• Stacked bar plots are useful for visualizing proportion data.
• Stacked bar plots are commonly used to visualize community structure or population structure or admixture analysis.
• This kind of visualization boils down to a collection of samples, where each sample contains multiple classes of members.
• However, when we have many samples and many classes, stacked bar plots need to be optimized to be effective.
• And by “optimize” I mean the grouping and ordering of samples.
• Here we have an example data with 100 samples and 8 classes of member.
• Due to the number of samples and classes, it is very hard to discern anything from this graph without optimizing the order of bars. What the heck am I looking at?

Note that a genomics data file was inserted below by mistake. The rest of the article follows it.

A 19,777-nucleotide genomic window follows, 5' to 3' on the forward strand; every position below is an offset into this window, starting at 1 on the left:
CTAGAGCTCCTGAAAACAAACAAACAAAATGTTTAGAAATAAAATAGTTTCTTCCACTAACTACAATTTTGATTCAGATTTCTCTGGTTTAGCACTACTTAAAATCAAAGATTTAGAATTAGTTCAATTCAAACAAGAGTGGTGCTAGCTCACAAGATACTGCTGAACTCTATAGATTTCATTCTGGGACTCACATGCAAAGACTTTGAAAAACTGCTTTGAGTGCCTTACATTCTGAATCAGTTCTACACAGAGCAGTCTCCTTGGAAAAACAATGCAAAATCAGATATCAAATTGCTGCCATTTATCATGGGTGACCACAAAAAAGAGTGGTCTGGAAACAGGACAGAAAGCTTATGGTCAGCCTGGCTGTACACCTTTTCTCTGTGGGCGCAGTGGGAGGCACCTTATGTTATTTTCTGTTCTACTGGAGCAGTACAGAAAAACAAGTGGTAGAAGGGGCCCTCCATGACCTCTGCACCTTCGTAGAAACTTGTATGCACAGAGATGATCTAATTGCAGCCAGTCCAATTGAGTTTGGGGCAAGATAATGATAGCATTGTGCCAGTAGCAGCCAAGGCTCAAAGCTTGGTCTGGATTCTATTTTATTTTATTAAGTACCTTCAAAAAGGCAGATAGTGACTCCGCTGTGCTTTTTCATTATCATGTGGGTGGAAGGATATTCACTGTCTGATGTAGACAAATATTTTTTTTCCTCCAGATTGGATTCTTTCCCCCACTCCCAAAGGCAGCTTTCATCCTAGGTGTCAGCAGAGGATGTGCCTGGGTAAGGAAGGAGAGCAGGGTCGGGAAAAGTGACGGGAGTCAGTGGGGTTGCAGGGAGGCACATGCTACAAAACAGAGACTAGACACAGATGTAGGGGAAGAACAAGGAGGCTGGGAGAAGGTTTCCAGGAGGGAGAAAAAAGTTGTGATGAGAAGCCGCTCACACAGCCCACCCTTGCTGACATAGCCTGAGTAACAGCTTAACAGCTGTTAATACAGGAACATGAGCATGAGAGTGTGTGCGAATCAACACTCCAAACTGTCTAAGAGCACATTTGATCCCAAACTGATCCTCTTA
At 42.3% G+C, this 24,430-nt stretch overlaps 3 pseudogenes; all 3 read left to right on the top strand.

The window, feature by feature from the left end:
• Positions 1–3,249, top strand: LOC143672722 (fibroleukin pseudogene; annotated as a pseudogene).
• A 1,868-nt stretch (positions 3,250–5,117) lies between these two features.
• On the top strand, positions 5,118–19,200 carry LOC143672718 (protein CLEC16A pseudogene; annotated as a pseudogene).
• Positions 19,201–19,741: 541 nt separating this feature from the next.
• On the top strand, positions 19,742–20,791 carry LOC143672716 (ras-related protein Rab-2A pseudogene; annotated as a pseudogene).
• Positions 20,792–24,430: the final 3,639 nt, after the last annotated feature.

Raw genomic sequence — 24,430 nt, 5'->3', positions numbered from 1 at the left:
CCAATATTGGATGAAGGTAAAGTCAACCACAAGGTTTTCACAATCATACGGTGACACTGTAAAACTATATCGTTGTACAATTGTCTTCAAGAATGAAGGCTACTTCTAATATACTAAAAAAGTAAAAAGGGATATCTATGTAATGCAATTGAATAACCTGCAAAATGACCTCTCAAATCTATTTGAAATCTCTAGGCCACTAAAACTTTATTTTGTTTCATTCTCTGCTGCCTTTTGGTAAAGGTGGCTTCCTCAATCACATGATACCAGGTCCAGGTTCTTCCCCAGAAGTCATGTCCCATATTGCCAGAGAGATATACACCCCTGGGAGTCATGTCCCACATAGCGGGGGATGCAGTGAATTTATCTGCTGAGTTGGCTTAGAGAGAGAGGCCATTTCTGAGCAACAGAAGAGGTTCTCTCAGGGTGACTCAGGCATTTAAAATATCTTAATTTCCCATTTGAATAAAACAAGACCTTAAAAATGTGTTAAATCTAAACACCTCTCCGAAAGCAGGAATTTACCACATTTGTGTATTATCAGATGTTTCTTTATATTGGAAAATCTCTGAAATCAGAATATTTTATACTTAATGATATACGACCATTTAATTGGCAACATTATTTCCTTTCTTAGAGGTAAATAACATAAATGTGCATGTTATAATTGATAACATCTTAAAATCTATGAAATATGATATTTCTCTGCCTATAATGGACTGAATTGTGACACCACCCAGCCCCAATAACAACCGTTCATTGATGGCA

• After reordering the bars, wow, that really made a difference, don’t you think?

## Thank you!

This material is the result of a collaborative work. Thanks to the Galaxy Training Network and all the contributors! Tutorial Content is licensed under MIT.

## References

1. Weissgerber, T. L., N. M. Milic, S. J. Winham, and V. D. Garovic, 2015 Beyond Bar and Line Graphs: Time for a New Data Presentation Paradigm. PLOS Biology 13: e1002128. 10.1371/journal.pbio.1002128
2. Matand, K., M. Shoemake, and C. Li, 2020 High frequency in vitro regeneration of adventitious shoots in daylilies (Hemerocallis sp) stem tissue using thidiazuron. BMC Plant Biology 20: 10.1186/s12870-020-2243-7
3. Li, C., J. C. Wood, A. H. Vu, J. P. Hamilton, C. E. Rodriguez Lopez et al., 2022 Single-cell multi-omics enabled discovery of alkaloid biosynthetic pathway genes in the medical plant Catharanthus roseus. 10.1101/2022.07.04.498697